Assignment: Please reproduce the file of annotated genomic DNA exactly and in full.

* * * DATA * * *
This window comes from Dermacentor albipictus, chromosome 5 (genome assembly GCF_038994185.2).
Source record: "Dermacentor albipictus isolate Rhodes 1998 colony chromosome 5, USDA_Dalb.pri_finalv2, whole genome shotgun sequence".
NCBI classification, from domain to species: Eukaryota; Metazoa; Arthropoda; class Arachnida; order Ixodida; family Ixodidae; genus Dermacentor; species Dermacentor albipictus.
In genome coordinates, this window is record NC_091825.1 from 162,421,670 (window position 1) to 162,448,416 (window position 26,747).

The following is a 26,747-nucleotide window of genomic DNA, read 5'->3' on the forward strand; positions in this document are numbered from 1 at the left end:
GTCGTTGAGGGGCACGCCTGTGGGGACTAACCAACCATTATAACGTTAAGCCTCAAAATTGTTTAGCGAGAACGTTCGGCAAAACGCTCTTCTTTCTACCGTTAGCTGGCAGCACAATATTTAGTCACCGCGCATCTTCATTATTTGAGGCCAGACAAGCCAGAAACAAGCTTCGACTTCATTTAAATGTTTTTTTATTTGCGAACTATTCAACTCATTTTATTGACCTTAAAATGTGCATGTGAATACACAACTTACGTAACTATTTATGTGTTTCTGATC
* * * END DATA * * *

This window comes from Dermacentor albipictus, chromosome 5 (genome assembly GCF_038994185.2).
Source record: "Dermacentor albipictus isolate Rhodes 1998 colony chromosome 5, USDA_Dalb.pri_finalv2, whole genome shotgun sequence".
NCBI classification, from domain to species: Eukaryota; Metazoa; Arthropoda; class Arachnida; order Ixodida; family Ixodidae; genus Dermacentor; species Dermacentor albipictus.
In genome coordinates, this window is record NC_091825.1 from 162,421,670 (window position 1) to 162,448,416 (window position 26,747).

The following is a 26,747-nucleotide window of genomic DNA, read 5'->3' on the forward strand; positions in this document are numbered from 1 at the left end:
GTCGTTGAGGGGCACGCCTGTGGGGACTAACCAACCATTATAACGTTAAGCCTCAAAATTGTTTAGCGAGAACGTTCGGCAAAACGCTCTTCTTTCTACCGTTAGCTGGCAGCACAATATTTAGTCACCGCGCATCTTCATTATTTGAGGCCAGACAAGCCAGAAACAAGCTTCGACTTCATTTAAATGTTTTTTTATTTGCGAACTATTCAACTCATTTTATTGACCTTAAAATGTGCATGTGAATACACAACTTACGTAACTATTTATGTGTTTCTGATC